The Side Effects of Micromanagement

By Hise Gibson & Nadege Benoit

Micromanagement is cancer to innovation. Unfortunately, some organizations build sophisticated processes to mask the need for leader control which erodes and undermines trust. Not all micromanagers ultimately stifle innovation, but they are the exception and not the rule.

Amazon has had a Day 1 mentality since its inception. Jeff Bezos understood the lifecycle of organizations. One day you start, you reach stasis, then you die. The day one mantra pushes the stasis component further out to delay the eventual death of the organization. Amazon has been on Day 1 for over 20 years. This simple idea could not work if Jeff Bezos were the only one who had great ideas. It would be impossible to fail often and fail fast if the organization is lead by leaders who micromanage. Micromanagement smothers innovation when it is the leading tool of choice.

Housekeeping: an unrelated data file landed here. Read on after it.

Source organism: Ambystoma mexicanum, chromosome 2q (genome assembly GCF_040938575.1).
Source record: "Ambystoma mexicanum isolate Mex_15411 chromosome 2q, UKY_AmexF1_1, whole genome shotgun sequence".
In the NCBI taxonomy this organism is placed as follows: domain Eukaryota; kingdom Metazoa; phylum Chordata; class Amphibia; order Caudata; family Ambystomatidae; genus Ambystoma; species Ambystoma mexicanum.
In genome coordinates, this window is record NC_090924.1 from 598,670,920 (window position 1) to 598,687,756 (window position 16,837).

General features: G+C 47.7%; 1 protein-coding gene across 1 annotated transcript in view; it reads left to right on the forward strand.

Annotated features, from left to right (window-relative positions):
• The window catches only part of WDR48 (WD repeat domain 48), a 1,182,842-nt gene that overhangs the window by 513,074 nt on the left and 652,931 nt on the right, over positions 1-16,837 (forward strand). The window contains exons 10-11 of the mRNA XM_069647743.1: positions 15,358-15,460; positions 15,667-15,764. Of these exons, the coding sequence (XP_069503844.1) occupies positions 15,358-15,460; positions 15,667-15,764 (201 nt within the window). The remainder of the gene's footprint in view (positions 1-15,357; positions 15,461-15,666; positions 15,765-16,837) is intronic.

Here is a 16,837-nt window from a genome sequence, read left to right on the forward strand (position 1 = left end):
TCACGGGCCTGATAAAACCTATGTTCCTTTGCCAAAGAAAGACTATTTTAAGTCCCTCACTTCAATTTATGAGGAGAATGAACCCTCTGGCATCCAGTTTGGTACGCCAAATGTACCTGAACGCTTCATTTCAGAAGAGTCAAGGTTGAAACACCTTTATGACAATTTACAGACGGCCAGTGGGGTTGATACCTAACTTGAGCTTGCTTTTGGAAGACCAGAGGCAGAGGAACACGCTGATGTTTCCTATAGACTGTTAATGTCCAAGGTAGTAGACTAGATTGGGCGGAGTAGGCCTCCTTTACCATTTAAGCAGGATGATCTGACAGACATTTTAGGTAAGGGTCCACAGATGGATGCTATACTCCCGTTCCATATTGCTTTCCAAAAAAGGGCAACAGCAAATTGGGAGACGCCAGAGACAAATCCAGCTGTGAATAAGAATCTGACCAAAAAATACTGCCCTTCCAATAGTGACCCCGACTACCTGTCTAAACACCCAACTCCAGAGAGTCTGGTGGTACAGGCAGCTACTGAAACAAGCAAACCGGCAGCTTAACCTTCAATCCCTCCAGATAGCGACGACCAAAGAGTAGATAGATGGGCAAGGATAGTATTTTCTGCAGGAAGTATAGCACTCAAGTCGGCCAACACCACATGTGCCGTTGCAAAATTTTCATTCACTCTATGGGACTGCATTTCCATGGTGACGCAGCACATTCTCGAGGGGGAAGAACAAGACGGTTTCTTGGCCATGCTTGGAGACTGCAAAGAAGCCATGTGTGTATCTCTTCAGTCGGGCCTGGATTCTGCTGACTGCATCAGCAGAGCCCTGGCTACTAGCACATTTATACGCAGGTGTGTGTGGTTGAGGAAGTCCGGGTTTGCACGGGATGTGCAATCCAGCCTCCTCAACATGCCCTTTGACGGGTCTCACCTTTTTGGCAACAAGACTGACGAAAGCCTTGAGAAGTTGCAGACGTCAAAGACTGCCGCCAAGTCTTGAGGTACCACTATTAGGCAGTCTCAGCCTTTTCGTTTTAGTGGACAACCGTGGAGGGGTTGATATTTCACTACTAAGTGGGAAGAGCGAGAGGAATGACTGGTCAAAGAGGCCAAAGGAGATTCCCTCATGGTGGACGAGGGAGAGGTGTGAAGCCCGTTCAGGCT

Many organizations have attempted to integrate agile frameworks to create environments that can rapidly generate new and novel options. These are initiatives to support the desired innovative culture needed in the highly interactive environment of 2021. Unfortunately, to be creative, leaders struggle to develop strategy, operationalize that strategy, and implement tactical tasks to complete initiatives promptly. Instead, leaders remain deeply tactical and mask their micromanagement tendencies with sophisticated processes that allow overreaching control, which erodes trust, thus stifling innovation.

A former U.S. President stated, “Surround yourself with the best people you can find, delegate authority, and don’t interfere as long as the policy you’ve decided upon is being carried out.” — Ronald Reagan.